As the busy holiday air travel season begins, Paralyzed Veterans of America is alerting the public to the challenges people with disabilities commonly face during air travel and asking for support of their efforts to ensure accessible air travel for all.
The organization calls on Congress to pass legislation requiring accessible design standards that would include a path of travel for people with disabilities onto airplanes and improve enforcement of passenger rights for travelers under the Air Carrier Access Act with a private right of action. Furthermore, it urges airlines to increase training of their personnel and contractors to assist passengers with disabilities during the boarding and deplaning processes, it notes in a media release.
“The way things are now, flying with a disability is a danger,” says Charles Brown, national senior vice president of Paralyzed Veterans of America, in the release. “Earlier this year, I was injured when being transferred from a wheelchair to an aisle chair to board a plane for a cross-country flight. And again, when transferring to my seat. I ended up with a fracture that led to a serious infection, months in the hospital and follow up visits. If there were more standards and training for staff assisting passengers with disabilities, this would not have happened.”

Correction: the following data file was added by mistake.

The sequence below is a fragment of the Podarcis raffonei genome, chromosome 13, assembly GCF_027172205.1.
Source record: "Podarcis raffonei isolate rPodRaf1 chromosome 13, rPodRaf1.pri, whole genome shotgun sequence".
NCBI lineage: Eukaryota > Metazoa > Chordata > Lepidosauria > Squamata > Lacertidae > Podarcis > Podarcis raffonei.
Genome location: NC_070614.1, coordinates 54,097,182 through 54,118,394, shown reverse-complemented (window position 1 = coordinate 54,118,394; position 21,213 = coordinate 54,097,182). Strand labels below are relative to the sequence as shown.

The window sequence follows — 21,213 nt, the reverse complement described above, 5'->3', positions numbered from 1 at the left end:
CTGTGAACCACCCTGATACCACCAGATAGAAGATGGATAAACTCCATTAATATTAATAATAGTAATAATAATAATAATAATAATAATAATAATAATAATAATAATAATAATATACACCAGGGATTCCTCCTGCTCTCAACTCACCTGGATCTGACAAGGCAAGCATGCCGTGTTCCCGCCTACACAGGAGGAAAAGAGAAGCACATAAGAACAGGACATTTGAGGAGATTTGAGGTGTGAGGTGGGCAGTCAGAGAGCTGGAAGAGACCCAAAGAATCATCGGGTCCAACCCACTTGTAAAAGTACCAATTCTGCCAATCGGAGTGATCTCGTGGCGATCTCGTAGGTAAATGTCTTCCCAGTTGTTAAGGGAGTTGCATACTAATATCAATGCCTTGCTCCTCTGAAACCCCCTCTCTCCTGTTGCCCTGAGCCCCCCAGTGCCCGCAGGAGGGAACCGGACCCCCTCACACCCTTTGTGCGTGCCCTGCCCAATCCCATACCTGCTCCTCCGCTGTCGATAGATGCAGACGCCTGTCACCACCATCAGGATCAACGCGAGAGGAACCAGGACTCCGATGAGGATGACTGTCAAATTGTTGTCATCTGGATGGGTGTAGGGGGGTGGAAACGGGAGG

“This is a matter of basic civil rights for all people with disabilities to have safe and reasonable accommodations in airports and on airplanes,” states David Zurfluh, national president of Paralyzed Veterans of America.
“PVA has been leading the charge, but now we need everyone’s help. We are on a mission to create a world where independent living is a reality for everyone. By supporting our efforts, the American public is showing lawmakers that accessible air travel is an important issue that demands action.
For more information, and to learn how to help and take action, visit Paralyzed Veterans of America.
[Source(s): Paralyzed Veterans of America, PR Newswire]